The only saving grace in this whole thing is that the law expires in six months, right in the middle of a presidential election year.  Don’t think that this escaped anyone’s attention.  However, there’s a provision that allows any surveillance in place at the time of the expiration to continue for a year, right through the election.  Bush isn’t completely happy, though.  He’s already pushing for more power.  Congress approved this bill on August 4, 2007.  The next day, in his Sunday statement, he said, “. . . our work is not done.  This bill is a temporary, narrowly focused statute to deal with the most immediate shortcomings in the law.”  Next month he wants the telecommunications companies “immunized” from lawsuits, providing “liability protection.”11


This leads one to wonder if the new law wasn’t just to protect Bush from prosecution for illegal activities, but also to protect telecommunications companies.  DNI McConnell said:


[T]hose who assist the Government in protecting us from harm must be protected from liability.  This includes those who are alleged to have assisted the Government after September 11, 2001 and have helped keep the country safe.11


Or, as Yale law professor Jack Balkin said, “. . . [P]erhaps the Administration is suggesting that although such parties are alleged to have helped the country stay safe, there’s no evidence that their repeated violations of federal law actually did much to promote our security.”11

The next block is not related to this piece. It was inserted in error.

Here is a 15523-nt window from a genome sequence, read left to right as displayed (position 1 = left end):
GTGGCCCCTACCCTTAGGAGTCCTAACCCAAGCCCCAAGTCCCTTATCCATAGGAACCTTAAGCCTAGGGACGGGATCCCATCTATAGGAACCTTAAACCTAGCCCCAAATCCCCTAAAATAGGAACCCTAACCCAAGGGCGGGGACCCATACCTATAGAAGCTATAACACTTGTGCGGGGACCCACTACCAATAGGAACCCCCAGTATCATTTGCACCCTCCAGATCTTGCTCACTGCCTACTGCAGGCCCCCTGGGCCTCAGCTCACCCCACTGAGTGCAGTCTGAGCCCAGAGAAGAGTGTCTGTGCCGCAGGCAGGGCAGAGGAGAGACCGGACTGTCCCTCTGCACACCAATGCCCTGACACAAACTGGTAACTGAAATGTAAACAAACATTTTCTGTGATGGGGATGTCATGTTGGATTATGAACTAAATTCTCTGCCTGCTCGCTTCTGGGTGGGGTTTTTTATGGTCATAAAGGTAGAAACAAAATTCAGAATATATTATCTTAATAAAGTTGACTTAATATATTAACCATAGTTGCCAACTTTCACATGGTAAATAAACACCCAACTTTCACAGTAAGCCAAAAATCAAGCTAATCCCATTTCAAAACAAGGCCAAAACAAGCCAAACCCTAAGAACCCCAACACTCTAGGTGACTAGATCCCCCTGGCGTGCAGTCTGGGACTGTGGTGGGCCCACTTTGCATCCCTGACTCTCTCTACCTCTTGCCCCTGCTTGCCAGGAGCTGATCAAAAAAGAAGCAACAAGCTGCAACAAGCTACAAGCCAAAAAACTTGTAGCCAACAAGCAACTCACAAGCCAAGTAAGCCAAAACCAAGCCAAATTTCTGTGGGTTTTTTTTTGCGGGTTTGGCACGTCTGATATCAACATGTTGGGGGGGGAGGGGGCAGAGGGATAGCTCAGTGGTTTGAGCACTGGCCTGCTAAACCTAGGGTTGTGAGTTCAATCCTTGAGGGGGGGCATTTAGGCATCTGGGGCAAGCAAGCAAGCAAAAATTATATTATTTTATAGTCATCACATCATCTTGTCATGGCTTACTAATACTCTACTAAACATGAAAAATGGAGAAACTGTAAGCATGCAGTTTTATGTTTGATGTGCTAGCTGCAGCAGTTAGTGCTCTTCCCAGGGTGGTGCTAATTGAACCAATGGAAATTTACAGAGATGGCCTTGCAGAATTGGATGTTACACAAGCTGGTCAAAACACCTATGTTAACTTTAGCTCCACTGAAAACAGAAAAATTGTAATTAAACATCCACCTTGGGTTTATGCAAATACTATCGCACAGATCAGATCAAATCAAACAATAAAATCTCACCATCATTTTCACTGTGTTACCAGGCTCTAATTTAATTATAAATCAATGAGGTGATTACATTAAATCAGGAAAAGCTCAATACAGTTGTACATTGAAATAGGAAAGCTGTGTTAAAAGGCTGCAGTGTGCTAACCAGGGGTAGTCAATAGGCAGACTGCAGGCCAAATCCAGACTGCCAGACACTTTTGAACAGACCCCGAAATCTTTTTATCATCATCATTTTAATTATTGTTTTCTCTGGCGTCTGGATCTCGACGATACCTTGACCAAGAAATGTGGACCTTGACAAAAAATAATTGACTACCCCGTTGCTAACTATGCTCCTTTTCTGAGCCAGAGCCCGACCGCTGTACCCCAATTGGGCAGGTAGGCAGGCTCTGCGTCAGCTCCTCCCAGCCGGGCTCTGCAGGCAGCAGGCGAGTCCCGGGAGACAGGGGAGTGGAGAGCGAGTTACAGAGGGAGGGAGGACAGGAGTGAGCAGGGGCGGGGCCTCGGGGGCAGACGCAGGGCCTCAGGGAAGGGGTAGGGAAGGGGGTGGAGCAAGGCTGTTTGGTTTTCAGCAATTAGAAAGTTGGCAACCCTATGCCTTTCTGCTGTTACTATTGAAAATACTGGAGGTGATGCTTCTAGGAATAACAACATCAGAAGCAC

1    Leonnig, Carol D. & Nakashima, Ellen.  Ruling Limited Spying Efforts.  Washington Post, August 3, 2007.


2  Jordan, Lara Jakes.  Bush, Democrats Deadlock on Surveillance.  Associated Press, printed in Guardian Unlimited, August 4, 2007.


3    Editorial.  Warrantless Surrender:  Congress is Stampeded Into Another Compromise of Americans’ Rights.   Washington Post, August 6, 2007.


4  Ackerman, Spencer.  Bush Nixed Dem-DNI FISA Deal.  TPMMuckraker, August 3, 2007.


5   Editorial.  Stampeding Congress, Again.  The New York Times, August 3, 2007.


6   See proposed legislation.


7  President Bush Meets With Counterterrorism Team.  White House Press Conference, August 3, 2007.


8   Risen, James.  Bush Signs Law to Widen Reach for Wiretapping.  The New York Times, August 6, 2007.


9   Shrader, Katherine.  Eavesdropping Reforms Empower Spy Chief.  Associated Press, printed in Forbes, August 6, 2007.


10  Isikoff, Michael & Hosenball, Mark.  Terror Watch:  Behind the Surveillance Debate, Newsweek, August 1, 2007.


11  Roston, Michael.  After Wiretapping Victory, Bush Says He Wants More Authority From Congress.  The Raw Story, August 6, 2007.



© The Issue Wonk, 2007